They played that gambling game all day. Some ended up losing money. They walked into my room and wanted to get a loan from me. I did “lend” some to them. You know they will never pay back…. The officials are so powerful, and can destroy you at a whim. The chief of the Religious Affairs Bureau shamelessly calls himself the parent of all gods.
With a little variation, the phrase “parent of all gods” entered the news during the recent crisis in Tibet, when the “autonomous region’s” party secretary declared that the Communist Party was the “real Buddha” for Tibetans.
In its standard telling abroad, the story of the China that Mao built is all neatly hewn sections paved with well-worn flagstone. Who hasn’t heard of the Great Proletarian Cultural Revolution or the Great Leap Forward? The well-read will also know the Anti-Rightist Campaign of the late 1950s, during which the party went on a nationwide witch hunt for supposed liberals, reactionaries and capitalist roaders. Thus, the country lurches back and forth between famous moments of almost hallucinatory revolutionary madness and a semblance of normalcy about which we hear very little.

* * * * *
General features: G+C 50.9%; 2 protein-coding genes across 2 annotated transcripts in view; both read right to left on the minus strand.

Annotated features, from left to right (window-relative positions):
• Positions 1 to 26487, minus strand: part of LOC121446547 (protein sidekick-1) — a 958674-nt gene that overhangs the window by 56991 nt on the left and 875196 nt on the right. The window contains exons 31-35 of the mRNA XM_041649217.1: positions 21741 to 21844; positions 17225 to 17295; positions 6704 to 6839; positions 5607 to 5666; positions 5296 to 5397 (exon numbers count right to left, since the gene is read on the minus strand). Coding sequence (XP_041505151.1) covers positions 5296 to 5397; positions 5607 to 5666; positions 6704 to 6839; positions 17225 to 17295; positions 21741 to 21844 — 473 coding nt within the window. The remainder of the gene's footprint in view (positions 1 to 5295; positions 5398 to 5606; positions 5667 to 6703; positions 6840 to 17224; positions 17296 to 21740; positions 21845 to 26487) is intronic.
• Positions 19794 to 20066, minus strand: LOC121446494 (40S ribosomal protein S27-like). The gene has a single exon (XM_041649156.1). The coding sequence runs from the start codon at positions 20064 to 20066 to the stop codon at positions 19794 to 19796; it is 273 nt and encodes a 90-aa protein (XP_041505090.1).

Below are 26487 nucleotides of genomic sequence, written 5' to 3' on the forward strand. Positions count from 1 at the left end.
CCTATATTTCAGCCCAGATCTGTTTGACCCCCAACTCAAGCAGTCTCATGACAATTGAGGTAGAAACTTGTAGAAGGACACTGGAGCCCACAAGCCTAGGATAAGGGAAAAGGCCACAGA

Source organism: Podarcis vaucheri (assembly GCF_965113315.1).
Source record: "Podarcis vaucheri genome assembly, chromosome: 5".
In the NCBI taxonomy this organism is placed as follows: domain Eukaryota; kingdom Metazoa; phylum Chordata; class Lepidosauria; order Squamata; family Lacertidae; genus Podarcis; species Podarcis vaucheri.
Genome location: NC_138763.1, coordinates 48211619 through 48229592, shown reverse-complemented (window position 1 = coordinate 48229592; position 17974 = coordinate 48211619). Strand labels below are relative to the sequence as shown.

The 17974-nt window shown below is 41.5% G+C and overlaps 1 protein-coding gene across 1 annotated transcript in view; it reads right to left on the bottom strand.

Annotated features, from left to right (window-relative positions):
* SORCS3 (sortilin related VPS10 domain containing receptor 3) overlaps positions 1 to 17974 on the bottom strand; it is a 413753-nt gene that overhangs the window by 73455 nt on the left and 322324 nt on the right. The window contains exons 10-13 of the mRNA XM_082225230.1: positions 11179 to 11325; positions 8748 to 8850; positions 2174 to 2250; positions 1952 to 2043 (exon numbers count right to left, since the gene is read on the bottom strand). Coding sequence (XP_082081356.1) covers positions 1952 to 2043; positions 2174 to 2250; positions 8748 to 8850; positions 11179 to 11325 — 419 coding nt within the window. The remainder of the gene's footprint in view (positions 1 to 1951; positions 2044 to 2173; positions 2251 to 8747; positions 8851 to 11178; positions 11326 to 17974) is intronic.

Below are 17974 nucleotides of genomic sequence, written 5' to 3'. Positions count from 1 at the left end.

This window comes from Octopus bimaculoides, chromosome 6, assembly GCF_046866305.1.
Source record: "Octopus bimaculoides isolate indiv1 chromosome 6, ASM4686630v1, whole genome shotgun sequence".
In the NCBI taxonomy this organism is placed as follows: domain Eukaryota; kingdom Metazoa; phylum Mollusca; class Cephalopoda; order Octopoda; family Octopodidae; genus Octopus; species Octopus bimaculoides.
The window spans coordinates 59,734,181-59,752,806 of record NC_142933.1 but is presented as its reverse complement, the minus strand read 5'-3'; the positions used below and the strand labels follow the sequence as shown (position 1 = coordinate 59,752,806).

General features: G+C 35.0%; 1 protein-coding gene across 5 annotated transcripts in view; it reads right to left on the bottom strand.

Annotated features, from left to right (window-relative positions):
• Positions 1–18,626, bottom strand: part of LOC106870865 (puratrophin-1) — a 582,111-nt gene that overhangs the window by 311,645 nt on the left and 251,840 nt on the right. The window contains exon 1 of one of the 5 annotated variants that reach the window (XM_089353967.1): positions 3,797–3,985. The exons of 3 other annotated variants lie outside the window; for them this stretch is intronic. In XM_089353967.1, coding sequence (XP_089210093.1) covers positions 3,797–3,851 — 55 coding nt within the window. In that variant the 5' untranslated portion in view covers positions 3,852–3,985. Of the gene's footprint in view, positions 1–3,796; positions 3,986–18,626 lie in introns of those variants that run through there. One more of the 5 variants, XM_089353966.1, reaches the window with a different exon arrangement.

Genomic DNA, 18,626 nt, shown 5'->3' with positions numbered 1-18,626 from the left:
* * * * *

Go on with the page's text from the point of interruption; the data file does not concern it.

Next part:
As histories go, this manner of relating the Chinese experience amounts to a way of averting one’s eyes from something that may seem too hard to comprehend. It also encourages a kind of blurry forgetting, a storing away of things on a high, musty shelf that has been officially encouraged by China’s leaders, who are most keen to manage this story because they have the most to lose from a more vigorous and thorough telling. This is the ultimate sense of the famous posthumous verdict by Deng Xiaoping, who judged that Mao had been 70 percent “correct” and 30 percent wrong. Yes, Mao’s errors, like the 30 million or more deaths from starvation caused by the crash industrialization of the Great Leap Forward, were doozies, but by and large he kept the country on the right path, avers Deng Xiaoping. Deng’s past has also benefited from studious airbrushing to avoid mussing up the standard portrait of him as a kindly, strong and nearly infallible second father to the nation. His enthusiastic role in violently suppressing “rightists” in the late 1950s has been placed out of bounds by the gatekeepers who determine which subjects can be researched and which cannot.